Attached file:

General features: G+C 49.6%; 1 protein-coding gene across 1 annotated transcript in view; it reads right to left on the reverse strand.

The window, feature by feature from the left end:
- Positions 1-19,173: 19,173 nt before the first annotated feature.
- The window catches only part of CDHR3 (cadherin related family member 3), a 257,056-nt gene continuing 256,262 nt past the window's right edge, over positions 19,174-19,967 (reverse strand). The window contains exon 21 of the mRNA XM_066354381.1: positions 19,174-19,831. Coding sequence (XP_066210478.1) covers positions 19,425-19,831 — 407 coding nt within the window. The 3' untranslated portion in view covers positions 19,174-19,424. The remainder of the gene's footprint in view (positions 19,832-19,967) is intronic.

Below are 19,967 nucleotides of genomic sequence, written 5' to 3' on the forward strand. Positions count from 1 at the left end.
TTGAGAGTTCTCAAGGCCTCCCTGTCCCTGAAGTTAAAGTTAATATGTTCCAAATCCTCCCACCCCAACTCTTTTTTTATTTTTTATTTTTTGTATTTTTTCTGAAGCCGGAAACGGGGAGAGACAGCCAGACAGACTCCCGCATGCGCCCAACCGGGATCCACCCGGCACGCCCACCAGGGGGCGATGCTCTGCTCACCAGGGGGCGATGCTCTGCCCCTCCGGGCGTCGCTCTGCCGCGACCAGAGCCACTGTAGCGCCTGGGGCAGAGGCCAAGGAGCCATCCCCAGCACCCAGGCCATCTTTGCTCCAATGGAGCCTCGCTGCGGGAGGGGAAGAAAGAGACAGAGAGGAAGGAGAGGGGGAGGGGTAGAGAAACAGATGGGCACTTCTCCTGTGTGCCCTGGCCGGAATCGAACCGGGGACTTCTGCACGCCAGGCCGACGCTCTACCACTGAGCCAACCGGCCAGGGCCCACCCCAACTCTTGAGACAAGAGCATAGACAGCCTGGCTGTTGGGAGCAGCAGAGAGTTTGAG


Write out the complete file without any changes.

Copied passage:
General features: G+C 49.6%; 1 protein-coding gene across 1 annotated transcript in view; it reads right to left on the reverse strand.

The window, feature by feature from the left end:
- Positions 1-19,173: 19,173 nt before the first annotated feature.
- The window catches only part of CDHR3 (cadherin related family member 3), a 257,056-nt gene continuing 256,262 nt past the window's right edge, over positions 19,174-19,967 (reverse strand). The window contains exon 21 of the mRNA XM_066354381.1: positions 19,174-19,831. Coding sequence (XP_066210478.1) covers positions 19,425-19,831 — 407 coding nt within the window. The 3' untranslated portion in view covers positions 19,174-19,424. The remainder of the gene's footprint in view (positions 19,832-19,967) is intronic.

Below are 19,967 nucleotides of genomic sequence, written 5' to 3' on the forward strand. Positions count from 1 at the left end.
TTGAGAGTTCTCAAGGCCTCCCTGTCCCTGAAGTTAAAGTTAATATGTTCCAAATCCTCCCACCCCAACTCTTTTTTTATTTTTTATTTTTTGTATTTTTTCTGAAGCCGGAAACGGGGAGAGACAGCCAGACAGACTCCCGCATGCGCCCAACCGGGATCCACCCGGCACGCCCACCAGGGGGCGATGCTCTGCTCACCAGGGGGCGATGCTCTGCCCCTCCGGGCGTCGCTCTGCCGCGACCAGAGCCACTGTAGCGCCTGGGGCAGAGGCCAAGGAGCCATCCCCAGCACCCAGGCCATCTTTGCTCCAATGGAGCCTCGCTGCGGGAGGGGAAGAAAGAGACAGAGAGGAAGGAGAGGGGGAGGGGTAGAGAAACAGATGGGCACTTCTCCTGTGTGCCCTGGCCGGAATCGAACCGGGGACTTCTGCACGCCAGGCCGACGCTCTACCACTGAGCCAACCGGCCAGGGCCCACCCCAACTCTTGAGACAAGAGCATAGACAGCCTGGCTGTTGGGAGCAGCAGAGAGTTTGAG